The clinical disease burden of IPD increased significantly with age and direct medical costs from IPD were substantial, regardless of age and co-morbid conditions. The current age-based vaccination strategy appears to be appropriate.

Cost of illness; Pneumococcal infection; Pneumococcal vaccines; Streptococcus pneumoniae


Streptococcus pneumoniae causes a broad spectrum of illnesses ranging from mild upper respiratory tract infection to severe invasive disease. Of all the manifestations, invasive pneumococcal disease (IPD) is associated with a particularly high case fatality rate and economic cost. Although the incidence of IPDs has decreased in recent years with the introduction of the 7-valent pneumococcal conjugate vaccine (PCV7), the WHO has estimated that 1.6 million deaths are caused by pneumococci annually [1]; this estimate included the deaths of 0.7–1 million children aged less than 5 years, accounting for about 11% of all deaths in children aged 1–59 months [2]. In the United States, IPD was responsible for 22,000 deaths, 4 million disease episodes, and direct medical care costs of $3.5 billion in 2004 [3]. In this study, most of the deaths and medical costs were found to be associated with adult patients despite their accounting for only half of the disease episodes [3]. In adults, data on disease burden need to be further investigated with respect to age, underlying comorbidities, and performance status. These data could be useful in revising vaccination strategies.

Currently, both the 23-valent pneumococcal polysaccharide vaccine (PPV23) and PCV13 have been used for vaccination of adults. PPV23 is recommended for all adults aged ≥65 years and for adults at high risk who are aged 19–64 years [4]. A one-time revaccination dose of PPV23 is recommended 5 years after the first dose for asplenic or immunocompromised persons. In addition to PPV23, PCV13 was licensed for the prevention of IPD and pneumonia in adults aged ≥50 years [4]. PCV13 has been licensed for use in adults solely on the basis of immunogenicity data, and a clinical trial is underway to evaluate the efficacy of PCV13 against pneumococcal pneumonia in adults.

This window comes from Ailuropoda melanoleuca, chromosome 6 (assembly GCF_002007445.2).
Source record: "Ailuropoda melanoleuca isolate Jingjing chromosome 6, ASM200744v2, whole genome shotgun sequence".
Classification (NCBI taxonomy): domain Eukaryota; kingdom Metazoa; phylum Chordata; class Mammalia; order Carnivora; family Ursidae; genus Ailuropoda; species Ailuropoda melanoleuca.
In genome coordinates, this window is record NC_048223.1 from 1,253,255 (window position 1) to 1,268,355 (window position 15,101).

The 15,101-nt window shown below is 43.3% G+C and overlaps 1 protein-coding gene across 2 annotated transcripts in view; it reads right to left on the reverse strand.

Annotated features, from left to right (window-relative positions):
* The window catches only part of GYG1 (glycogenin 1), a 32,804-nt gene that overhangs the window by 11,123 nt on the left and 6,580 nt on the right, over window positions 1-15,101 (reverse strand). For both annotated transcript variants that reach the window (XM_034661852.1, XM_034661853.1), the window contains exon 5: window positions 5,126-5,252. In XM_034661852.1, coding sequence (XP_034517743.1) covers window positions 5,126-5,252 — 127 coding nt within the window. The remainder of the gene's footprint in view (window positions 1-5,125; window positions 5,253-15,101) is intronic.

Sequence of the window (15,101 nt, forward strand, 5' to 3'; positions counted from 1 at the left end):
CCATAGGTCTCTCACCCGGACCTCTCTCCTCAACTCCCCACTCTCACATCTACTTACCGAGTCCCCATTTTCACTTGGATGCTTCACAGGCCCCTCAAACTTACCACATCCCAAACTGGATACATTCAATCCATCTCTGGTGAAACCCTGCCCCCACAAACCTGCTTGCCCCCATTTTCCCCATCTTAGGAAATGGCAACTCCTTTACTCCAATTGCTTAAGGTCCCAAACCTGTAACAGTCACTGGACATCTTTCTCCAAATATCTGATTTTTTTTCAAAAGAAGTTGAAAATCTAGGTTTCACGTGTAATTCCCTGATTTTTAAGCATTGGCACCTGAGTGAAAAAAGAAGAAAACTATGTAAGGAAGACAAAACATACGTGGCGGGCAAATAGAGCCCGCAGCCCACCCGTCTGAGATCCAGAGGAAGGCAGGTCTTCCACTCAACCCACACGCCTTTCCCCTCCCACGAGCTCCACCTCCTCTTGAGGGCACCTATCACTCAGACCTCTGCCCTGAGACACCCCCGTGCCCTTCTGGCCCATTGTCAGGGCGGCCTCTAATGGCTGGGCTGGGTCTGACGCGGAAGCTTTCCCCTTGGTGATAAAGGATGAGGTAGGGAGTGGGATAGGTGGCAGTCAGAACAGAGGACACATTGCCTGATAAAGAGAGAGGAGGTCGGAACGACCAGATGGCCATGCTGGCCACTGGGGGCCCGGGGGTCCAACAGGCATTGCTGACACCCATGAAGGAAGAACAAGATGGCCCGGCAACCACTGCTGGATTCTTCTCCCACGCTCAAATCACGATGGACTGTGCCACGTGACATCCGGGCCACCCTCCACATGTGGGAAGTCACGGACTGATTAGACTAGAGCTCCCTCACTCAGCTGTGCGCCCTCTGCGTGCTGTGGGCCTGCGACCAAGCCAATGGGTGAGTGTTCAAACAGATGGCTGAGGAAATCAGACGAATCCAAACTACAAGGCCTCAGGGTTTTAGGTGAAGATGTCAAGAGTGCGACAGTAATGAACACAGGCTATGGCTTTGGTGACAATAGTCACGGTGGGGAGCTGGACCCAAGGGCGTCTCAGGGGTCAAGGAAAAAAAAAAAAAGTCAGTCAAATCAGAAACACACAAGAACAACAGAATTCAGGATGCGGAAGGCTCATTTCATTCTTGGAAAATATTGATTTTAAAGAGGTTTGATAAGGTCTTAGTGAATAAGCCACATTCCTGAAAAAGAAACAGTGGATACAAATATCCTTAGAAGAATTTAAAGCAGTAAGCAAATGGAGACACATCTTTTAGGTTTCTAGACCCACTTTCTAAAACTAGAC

Despite the wide availability of pneumococcal vaccines, vaccination rates around the world remain suboptimal in adults (less than 50% even in high-risk groups) [5-7]. Among South Korean children, the PCV7 coverage rate increased up to 72% in 2009 [8], while the uptake rate in high-risk adults was very low (0.6%), according to a nationwide survey in South Korea [9]. Insufficient data on the burden of pneumococcal disease might be a barrier to increased immunization rates among the South Korean adults.

This study was designed to estimate the proportion of IPD among all hospitalized patients, the case fatality rate, and the direct medical costs associated with IPD in South Korean adults over the last decade. In order to better clarify IPD disease burden in adults, data were analyzed by age and risk group.


Study design and subjects

This retrospective cohort study included all patients with IPD at 10 university hospitals in South Korea between January 1, 2001 and September 30, 2011. To obtain data representative of the entire nation, participating hospitals were selected on the basis of geographic location and population served. We included hospitals only if all data were available regarding direct medical costs. All IPD cases among Korean adults aged ≥18 years were included. Available data were stratified according to age and risk group and analyzed to determine the proportion of IPD (cases/1000 hospitalized patients), distribution of primary infection sites, case fatality rate, length of hospital stay, and direct medical costs. Total annual hospital admissions were obtained from an electronic database system. We also aimed to evaluate the change in the proportion of patients with IPD and the case fatality rate after introduction of the PCV7 vaccine during the study period.